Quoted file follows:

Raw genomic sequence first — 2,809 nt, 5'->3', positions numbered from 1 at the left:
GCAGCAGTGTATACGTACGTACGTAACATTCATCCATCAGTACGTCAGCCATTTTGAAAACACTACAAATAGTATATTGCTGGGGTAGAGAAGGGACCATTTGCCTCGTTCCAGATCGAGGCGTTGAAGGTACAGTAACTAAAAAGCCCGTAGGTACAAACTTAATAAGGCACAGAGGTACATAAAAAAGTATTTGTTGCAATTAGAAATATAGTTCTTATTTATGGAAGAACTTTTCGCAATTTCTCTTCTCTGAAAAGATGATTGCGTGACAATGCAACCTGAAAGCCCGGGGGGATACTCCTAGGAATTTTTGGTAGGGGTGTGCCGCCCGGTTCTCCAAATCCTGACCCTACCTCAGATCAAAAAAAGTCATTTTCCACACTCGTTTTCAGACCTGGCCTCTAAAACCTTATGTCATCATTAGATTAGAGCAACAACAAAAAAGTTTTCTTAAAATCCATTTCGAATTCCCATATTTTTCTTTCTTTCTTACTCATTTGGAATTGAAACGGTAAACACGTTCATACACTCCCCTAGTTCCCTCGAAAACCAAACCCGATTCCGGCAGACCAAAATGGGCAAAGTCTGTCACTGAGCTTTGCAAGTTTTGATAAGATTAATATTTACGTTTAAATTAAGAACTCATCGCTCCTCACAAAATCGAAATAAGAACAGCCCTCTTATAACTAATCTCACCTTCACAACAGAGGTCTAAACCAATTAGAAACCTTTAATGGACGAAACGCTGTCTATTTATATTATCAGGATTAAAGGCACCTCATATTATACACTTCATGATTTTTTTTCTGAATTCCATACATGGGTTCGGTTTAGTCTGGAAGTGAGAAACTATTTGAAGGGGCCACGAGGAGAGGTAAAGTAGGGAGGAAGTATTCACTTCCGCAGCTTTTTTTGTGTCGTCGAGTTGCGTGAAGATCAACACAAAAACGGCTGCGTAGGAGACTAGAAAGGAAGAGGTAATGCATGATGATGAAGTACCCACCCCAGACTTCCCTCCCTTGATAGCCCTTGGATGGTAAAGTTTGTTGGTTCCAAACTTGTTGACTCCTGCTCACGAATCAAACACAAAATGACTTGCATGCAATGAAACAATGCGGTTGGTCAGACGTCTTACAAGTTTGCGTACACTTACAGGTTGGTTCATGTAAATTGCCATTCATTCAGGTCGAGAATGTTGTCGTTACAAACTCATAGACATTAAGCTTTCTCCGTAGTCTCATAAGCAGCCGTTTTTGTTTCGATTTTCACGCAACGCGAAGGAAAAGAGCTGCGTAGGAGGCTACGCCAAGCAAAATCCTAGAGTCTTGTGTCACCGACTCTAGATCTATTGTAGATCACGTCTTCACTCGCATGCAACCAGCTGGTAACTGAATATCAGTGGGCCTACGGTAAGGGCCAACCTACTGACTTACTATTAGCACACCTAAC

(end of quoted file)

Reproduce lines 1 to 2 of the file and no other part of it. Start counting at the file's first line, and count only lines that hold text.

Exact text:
Raw genomic sequence first — 2,809 nt, 5'->3', positions numbered from 1 at the left:
GCAGCAGTGTATACGTACGTACGTAACATTCATCCATCAGTACGTCAGCCATTTTGAAAACACTACAAATAGTATATTGCTGGGGTAGAGAAGGGACCATTTGCCTCGTTCCAGATCGAGGCGTTGAAGGTACAGTAACTAAAAAGCCCGTAGGTACAAACTTAATAAGGCACAGAGGTACATAAAAAAGTATTTGTTGCAATTAGAAATATAGTTCTTATTTATGGAAGAACTTTTCGCAATTTCTCTTCTCTGAAAAGATGATTGCGTGACAATGCAACCTGAAAGCCCGGGGGGATACTCCTAGGAATTTTTGGTAGGGGTGTGCCGCCCGGTTCTCCAAATCCTGACCCTACCTCAGATCAAAAAAAGTCATTTTCCACACTCGTTTTCAGACCTGGCCTCTAAAACCTTATGTCATCATTAGATTAGAGCAACAACAAAAAAGTTTTCTTAAAATCCATTTCGAATTCCCATATTTTTCTTTCTTTCTTACTCATTTGGAATTGAAACGGTAAACACGTTCATACACTCCCCTAGTTCCCTCGAAAACCAAACCCGATTCCGGCAGACCAAAATGGGCAAAGTCTGTCACTGAGCTTTGCAAGTTTTGATAAGATTAATATTTACGTTTAAATTAAGAACTCATCGCTCCTCACAAAATCGAAATAAGAACAGCCCTCTTATAACTAATCTCACCTTCACAACAGAGGTCTAAACCAATTAGAAACCTTTAATGGACGAAACGCTGTCTATTTATATTATCAGGATTAAAGGCACCTCATATTATACACTTCATGATTTTTTTTCTGAATTCCATACATGGGTTCGGTTTAGTCTGGAAGTGAGAAACTATTTGAAGGGGCCACGAGGAGAGGTAAAGTAGGGAGGAAGTATTCACTTCCGCAGCTTTTTTTGTGTCGTCGAGTTGCGTGAAGATCAACACAAAAACGGCTGCGTAGGAGACTAGAAAGGAAGAGGTAATGCATGATGATGAAGTACCCACCCCAGACTTCCCTCCCTTGATAGCCCTTGGATGGTAAAGTTTGTTGGTTCCAAACTTGTTGACTCCTGCTCACGAATCAAACACAAAATGACTTGCATGCAATGAAACAATGCGGTTGGTCAGACGTCTTACAAGTTTGCGTACACTTACAGGTTGGTTCATGTAAATTGCCATTCATTCAGGTCGAGAATGTTGTCGTTACAAACTCATAGACATTAAGCTTTCTCCGTAGTCTCATAAGCAGCCGTTTTTGTTTCGATTTTCACGCAACGCGAAGGAAAAGAGCTGCGTAGGAGGCTACGCCAAGCAAAATCCTAGAGTCTTGTGTCACCGACTCTAGATCTATTGTAGATCACGTCTTCACTCGCATGCAACCAGCTGGTAACTGAATATCAGTGGGCCTACGGTAAGGGCCAACCTACTGACTTACTATTAGCACACCTAAC